Natalie Bryant says her job is all about quick thinking and respect.
Bryant has spent almost 14 years as a guard at the Allegheny County Jail, and the best way to get inmates to cooperate is to treat them with respect, she said. When the fights start, and the adrenaline is rushing, she has to think quickly to get help and keep everyone safe.
"When you get on that pod, you have to be a quick wit. You can't take the time to think of what you got from that (school) book," Bryant said. "You don't know if someone has a shank, if they're going to retaliate against you, if it's going to become a riot."
The daily challenges she and her coworkers face could soon become a national drama. A New York production company wants to film a pilot at the Uptown lockup in hopes of selling a TV documentary series about the female jail workers.
Administrators see the documentary as a way of bolstering the jail's image. Jail guards, especially women, have one of the most difficult jobs anywhere, Maj. James J. Donis said.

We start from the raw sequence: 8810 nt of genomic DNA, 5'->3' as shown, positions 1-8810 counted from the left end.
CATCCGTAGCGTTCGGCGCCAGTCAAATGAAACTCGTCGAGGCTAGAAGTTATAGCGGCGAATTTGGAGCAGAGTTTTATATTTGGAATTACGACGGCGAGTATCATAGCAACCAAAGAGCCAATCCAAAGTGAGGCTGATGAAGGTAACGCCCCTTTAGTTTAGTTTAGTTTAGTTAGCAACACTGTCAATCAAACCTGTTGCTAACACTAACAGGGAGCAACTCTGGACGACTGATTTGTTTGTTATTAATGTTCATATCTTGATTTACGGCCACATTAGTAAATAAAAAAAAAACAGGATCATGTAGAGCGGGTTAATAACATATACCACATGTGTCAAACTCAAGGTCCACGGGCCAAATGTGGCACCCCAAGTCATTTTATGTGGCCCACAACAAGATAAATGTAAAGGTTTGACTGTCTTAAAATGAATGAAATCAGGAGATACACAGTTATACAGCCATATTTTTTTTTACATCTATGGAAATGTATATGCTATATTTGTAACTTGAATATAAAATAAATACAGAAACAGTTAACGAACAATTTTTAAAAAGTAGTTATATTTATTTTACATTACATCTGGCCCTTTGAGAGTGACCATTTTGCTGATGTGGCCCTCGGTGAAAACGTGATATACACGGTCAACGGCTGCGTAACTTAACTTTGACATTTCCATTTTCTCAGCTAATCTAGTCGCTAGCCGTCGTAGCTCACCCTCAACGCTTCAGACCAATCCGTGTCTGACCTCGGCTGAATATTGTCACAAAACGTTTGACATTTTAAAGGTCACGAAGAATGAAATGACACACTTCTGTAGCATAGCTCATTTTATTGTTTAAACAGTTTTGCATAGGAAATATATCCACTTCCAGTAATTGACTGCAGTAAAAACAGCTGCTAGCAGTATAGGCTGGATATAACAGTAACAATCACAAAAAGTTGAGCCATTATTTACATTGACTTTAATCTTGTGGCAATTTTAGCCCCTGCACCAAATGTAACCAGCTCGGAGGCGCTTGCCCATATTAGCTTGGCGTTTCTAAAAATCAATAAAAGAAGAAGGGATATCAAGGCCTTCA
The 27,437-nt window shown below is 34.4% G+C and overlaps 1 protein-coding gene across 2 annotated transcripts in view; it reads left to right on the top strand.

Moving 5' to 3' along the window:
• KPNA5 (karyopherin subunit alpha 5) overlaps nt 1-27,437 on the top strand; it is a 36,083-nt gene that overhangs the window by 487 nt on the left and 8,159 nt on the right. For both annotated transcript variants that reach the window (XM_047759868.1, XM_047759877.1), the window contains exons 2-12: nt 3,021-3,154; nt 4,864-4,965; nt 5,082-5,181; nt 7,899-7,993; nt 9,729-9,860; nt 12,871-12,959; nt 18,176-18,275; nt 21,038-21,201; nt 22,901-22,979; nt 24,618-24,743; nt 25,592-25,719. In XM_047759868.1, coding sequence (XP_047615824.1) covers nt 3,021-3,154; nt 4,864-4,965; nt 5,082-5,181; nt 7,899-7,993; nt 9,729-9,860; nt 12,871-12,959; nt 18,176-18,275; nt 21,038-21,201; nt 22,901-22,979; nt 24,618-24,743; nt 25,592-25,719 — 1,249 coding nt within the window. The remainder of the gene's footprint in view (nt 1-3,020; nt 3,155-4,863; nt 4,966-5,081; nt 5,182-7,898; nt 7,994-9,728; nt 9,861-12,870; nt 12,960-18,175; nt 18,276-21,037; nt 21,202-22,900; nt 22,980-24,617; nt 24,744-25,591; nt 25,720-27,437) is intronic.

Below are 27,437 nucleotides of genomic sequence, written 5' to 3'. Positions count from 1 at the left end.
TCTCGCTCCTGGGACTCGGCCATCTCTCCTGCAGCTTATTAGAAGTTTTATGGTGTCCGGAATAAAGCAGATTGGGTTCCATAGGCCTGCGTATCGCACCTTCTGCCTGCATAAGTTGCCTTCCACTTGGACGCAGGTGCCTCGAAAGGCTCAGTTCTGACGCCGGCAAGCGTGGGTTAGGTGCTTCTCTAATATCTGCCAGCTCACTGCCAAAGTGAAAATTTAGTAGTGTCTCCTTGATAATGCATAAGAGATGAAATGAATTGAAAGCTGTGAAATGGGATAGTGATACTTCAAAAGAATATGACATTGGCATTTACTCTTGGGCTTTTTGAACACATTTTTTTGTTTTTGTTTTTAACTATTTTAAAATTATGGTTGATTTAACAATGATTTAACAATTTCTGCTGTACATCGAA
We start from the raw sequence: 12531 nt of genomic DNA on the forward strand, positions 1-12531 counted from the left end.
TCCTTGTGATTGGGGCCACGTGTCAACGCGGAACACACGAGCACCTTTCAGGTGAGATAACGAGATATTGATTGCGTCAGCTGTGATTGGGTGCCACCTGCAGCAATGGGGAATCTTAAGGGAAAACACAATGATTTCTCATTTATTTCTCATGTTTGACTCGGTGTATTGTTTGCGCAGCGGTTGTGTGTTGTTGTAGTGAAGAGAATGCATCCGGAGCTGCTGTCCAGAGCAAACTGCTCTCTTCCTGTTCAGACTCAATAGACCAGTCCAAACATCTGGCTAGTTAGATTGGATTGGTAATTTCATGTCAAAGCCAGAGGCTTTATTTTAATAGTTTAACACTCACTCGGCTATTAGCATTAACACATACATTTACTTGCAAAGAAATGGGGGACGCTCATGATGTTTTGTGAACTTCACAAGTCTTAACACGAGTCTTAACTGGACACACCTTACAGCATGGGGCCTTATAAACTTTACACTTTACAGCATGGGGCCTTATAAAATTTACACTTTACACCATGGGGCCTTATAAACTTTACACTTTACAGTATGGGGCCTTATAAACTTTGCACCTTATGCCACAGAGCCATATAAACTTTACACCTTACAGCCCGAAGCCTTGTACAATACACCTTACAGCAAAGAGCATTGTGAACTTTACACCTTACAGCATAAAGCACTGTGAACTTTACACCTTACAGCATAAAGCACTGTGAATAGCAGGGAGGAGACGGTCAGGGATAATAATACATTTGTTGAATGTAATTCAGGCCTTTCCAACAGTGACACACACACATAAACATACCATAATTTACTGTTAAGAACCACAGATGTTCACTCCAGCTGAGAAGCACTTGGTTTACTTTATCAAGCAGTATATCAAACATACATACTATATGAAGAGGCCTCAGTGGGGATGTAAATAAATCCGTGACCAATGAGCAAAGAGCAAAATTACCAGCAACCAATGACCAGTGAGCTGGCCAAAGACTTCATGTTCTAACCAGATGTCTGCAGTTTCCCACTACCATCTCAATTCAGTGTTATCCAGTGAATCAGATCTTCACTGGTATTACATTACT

"When you think of a correctional officer, you think of some male officer who's a big brawny guy who's just there (to be) a law-and- order type of guy. But a correctional officer is more than that," Donis said. "They have to use their brains to solve problems. And now you have women doing the same thing. ... And some of these ladies are little ladies, but they handle themselves like they're it, and they are it.
"You have to have the respect for them."
Manhattan-based Engel Entertainment pitched its idea with jail officials about a year ago, Donis said. The company has made dozens of shows, including "Little Shop of Flowers" for TLC and "Obese & Pregnant" for Discovery Health, and the travel series "Going Places" for PBS. …